Burning isn’t very suitable for such small gardens as we talk about here unless you want to remove a few plants along a path. You can use a gas torch for this. Same thing with boiling water. It can be poured on the plants you wish to remove, but this only works when you don’t risk burning other plants nearby with the hot water.

Acids such as vinegar or using salt may be very effective for weed control, but to be honest, I’m not a big fan of this. You are disturbing the pH balance of the soil and with salt you are destroying the saline balance. You may end up with bigger problems than you had before, meaning nothing will grow at all. You also disturb the microorganisms and small animals living in the soil. One of the main reasons for areas becoming deserted is that the salt level becomes too high so that plants won’t grow there anymore.

Pests chewing leaves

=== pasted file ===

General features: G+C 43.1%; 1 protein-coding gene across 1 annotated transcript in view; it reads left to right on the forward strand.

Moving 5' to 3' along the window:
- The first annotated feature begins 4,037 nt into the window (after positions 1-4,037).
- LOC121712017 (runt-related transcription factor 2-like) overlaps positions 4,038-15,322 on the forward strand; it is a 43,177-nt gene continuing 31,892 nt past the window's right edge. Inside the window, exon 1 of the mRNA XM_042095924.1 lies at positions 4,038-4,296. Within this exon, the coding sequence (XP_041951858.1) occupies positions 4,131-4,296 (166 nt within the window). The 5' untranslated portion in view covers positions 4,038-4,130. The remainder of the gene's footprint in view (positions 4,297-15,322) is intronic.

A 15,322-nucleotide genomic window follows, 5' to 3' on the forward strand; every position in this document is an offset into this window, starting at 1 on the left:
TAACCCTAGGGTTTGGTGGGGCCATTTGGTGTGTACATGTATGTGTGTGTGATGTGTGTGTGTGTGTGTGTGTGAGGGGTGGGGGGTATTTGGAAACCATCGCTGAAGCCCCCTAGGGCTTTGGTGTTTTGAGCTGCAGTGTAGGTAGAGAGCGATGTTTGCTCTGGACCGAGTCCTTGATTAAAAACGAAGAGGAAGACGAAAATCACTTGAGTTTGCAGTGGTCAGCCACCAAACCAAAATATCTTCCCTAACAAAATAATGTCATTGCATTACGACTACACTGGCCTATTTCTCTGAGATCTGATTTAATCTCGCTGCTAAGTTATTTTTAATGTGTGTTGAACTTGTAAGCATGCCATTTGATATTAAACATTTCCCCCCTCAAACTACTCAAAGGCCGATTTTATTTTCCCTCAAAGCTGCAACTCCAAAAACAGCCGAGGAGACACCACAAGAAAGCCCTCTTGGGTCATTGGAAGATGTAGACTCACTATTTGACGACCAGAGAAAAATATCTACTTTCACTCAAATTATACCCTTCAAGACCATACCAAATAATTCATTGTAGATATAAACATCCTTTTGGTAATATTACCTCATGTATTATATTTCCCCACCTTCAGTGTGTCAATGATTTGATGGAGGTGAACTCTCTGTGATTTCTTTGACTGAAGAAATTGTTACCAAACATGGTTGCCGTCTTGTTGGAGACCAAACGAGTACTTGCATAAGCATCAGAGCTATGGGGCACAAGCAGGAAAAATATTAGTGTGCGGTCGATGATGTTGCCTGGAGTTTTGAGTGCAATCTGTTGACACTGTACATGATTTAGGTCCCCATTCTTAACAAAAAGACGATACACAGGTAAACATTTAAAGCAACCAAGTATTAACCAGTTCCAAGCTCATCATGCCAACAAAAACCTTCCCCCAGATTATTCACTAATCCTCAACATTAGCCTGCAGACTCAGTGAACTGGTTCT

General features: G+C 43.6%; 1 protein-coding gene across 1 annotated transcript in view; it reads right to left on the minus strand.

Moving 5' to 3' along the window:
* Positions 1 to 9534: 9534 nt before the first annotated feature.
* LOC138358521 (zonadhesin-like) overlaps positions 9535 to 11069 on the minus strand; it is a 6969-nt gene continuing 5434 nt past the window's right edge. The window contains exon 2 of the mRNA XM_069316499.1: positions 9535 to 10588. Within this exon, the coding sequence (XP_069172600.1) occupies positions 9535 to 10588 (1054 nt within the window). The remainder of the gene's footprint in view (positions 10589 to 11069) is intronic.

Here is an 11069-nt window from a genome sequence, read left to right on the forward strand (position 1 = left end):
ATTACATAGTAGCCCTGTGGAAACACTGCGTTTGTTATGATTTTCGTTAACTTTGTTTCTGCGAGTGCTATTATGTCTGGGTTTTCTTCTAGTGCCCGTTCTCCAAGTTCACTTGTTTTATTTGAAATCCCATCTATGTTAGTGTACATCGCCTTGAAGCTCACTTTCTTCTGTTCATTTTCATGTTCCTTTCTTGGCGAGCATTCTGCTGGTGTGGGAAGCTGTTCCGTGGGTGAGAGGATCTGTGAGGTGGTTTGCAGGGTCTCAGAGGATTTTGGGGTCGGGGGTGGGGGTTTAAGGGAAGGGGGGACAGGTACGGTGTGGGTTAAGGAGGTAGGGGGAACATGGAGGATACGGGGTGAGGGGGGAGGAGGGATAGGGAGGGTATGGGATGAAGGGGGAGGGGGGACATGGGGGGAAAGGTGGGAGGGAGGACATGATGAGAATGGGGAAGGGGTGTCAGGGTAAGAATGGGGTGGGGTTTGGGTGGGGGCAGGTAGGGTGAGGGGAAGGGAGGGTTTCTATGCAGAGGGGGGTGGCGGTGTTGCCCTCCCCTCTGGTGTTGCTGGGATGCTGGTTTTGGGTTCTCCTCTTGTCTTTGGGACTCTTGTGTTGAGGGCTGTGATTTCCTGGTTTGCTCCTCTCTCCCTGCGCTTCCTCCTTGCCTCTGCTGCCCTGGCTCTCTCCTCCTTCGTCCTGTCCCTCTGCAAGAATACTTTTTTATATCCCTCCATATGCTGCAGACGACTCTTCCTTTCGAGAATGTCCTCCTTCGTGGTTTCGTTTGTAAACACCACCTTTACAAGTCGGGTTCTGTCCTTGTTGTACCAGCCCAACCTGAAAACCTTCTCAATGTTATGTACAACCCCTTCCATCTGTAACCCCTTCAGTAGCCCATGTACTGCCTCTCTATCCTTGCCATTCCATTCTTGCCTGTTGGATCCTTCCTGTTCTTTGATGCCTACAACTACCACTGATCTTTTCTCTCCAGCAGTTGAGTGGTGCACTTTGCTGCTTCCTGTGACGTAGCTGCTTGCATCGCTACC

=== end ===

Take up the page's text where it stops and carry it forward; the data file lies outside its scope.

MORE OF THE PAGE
Pest control without unnecessary damage

Good design using companion planting is the absolute best ways of preventing pests. Mix in herbs with strong smells in your garden and many pests will stay away. This list of repelling plants is a great start.
You can also make tinctures of some of them to spray on plants if you happen to have a pest invasion. Two classics are garlic and chili. On the other hand, don’t use these on your lettuce leaves or you may have an unpleasant taste surprise. Aphids can often be deterred with the help of spraying soap water on the affected plants.

Biological pest control using the help of other species is another effective method. Most pests have predators that would be more than happy to take care of them for you. Ladybugs eat aphids, frogs and toads love insects, ducks eat snails. Not all of these are practical on a balcony or terrace of course, but there are also alternatives where you can buy bacteria and other microorganisms, predator insects, parasites etc to take care of your problem. Ask at your garden center or look for suppliers online. They should be able to answer you on preferable methods and make sure that you get a solution that doesn’t affect other beneficial organisms in your garden.